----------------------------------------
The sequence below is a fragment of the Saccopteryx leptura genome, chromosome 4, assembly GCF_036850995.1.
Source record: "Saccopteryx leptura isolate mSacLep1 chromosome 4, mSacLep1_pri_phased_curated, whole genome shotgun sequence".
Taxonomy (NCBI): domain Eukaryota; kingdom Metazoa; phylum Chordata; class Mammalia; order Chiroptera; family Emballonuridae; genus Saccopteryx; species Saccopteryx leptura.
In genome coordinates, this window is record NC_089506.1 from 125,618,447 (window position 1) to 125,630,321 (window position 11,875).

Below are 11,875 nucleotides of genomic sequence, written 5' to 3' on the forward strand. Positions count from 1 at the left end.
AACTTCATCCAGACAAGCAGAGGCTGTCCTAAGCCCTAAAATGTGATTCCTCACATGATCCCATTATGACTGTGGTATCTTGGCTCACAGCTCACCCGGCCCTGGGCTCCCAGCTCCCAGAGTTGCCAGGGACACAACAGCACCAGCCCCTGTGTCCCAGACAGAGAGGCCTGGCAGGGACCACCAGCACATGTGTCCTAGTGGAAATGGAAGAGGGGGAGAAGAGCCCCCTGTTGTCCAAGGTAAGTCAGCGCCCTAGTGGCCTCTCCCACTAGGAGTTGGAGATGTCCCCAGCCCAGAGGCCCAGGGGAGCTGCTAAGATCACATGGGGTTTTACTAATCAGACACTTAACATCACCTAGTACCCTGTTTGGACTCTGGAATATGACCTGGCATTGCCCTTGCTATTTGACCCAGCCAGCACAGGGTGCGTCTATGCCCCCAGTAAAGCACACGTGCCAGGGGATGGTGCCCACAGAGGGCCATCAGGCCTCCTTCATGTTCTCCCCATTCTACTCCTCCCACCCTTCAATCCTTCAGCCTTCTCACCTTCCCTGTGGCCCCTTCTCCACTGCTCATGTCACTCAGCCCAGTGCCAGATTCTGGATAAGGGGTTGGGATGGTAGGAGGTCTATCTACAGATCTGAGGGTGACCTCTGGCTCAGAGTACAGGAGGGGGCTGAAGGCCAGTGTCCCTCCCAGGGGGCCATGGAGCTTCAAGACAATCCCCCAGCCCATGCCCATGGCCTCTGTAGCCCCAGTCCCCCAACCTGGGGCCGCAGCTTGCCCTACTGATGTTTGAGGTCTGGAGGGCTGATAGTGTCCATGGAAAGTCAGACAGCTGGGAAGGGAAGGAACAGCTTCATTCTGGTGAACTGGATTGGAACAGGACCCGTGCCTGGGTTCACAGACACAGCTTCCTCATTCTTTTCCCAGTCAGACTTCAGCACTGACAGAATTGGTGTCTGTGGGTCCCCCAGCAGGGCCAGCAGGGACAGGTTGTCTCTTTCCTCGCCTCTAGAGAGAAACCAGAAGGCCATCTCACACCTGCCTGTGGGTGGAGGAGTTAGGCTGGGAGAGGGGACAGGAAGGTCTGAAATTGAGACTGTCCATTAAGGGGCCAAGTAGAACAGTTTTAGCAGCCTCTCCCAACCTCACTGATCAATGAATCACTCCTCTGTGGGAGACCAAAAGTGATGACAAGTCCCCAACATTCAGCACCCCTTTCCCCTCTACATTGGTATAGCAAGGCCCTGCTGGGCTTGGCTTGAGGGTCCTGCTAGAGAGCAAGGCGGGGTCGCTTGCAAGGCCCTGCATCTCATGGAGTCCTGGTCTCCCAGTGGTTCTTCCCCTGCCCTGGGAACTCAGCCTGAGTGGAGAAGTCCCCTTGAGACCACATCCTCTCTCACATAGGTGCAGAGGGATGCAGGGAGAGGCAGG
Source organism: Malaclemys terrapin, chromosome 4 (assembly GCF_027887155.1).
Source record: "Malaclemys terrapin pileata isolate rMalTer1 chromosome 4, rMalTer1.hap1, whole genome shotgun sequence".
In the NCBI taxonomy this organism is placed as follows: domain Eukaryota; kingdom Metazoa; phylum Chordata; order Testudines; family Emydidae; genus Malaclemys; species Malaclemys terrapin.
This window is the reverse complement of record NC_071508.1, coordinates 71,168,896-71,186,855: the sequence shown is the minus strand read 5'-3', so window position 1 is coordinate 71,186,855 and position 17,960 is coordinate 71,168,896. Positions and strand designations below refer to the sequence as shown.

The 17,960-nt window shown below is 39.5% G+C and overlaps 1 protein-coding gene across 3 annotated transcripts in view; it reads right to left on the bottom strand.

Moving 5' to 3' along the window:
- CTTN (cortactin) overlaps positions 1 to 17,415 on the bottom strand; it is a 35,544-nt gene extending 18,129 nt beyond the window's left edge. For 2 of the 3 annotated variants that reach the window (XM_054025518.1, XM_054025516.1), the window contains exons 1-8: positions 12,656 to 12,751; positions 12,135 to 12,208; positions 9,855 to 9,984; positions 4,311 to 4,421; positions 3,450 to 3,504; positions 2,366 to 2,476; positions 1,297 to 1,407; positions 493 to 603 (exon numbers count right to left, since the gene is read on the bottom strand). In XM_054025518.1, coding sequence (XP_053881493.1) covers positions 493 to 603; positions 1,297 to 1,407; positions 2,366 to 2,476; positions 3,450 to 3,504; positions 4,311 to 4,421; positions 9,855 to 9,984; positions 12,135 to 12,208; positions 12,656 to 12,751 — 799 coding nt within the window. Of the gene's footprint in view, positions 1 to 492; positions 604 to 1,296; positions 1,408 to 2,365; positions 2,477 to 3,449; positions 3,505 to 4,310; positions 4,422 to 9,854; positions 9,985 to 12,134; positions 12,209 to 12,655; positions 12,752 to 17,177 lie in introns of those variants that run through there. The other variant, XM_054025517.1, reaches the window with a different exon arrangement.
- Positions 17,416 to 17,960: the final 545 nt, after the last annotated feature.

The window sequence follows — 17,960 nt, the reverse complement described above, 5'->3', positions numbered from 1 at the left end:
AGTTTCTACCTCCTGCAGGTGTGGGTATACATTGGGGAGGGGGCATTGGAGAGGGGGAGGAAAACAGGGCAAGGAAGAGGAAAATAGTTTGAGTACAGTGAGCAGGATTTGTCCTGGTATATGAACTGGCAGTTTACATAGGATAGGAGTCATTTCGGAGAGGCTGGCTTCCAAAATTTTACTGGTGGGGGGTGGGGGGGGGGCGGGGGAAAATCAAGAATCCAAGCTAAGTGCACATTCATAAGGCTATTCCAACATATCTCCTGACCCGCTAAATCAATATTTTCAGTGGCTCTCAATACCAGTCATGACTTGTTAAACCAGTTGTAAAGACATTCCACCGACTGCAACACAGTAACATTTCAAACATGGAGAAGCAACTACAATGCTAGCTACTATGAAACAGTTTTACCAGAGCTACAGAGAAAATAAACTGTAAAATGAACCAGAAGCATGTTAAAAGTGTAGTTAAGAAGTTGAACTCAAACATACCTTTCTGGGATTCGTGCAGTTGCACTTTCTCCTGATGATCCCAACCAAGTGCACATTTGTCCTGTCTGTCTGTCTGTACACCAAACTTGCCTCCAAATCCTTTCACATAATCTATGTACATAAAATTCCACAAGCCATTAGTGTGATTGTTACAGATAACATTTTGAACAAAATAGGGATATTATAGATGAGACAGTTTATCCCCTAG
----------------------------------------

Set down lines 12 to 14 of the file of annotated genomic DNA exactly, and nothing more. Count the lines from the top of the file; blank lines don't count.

Moving 5' to 3' along the window:
- CTTN (cortactin) overlaps positions 1 to 17,415 on the bottom strand; it is a 35,544-nt gene extending 18,129 nt beyond the window's left edge. For 2 of the 3 annotated variants that reach the window (XM_054025518.1, XM_054025516.1), the window contains exons 1-8: positions 12,656 to 12,751; positions 12,135 to 12,208; positions 9,855 to 9,984; positions 4,311 to 4,421; positions 3,450 to 3,504; positions 2,366 to 2,476; positions 1,297 to 1,407; positions 493 to 603 (exon numbers count right to left, since the gene is read on the bottom strand). In XM_054025518.1, coding sequence (XP_053881493.1) covers positions 493 to 603; positions 1,297 to 1,407; positions 2,366 to 2,476; positions 3,450 to 3,504; positions 4,311 to 4,421; positions 9,855 to 9,984; positions 12,135 to 12,208; positions 12,656 to 12,751 — 799 coding nt within the window. Of the gene's footprint in view, positions 1 to 492; positions 604 to 1,296; positions 1,408 to 2,365; positions 2,477 to 3,449; positions 3,505 to 4,310; positions 4,422 to 9,854; positions 9,985 to 12,134; positions 12,209 to 12,655; positions 12,752 to 17,177 lie in introns of those variants that run through there. The other variant, XM_054025517.1, reaches the window with a different exon arrangement.
- Positions 17,416 to 17,960: the final 545 nt, after the last annotated feature.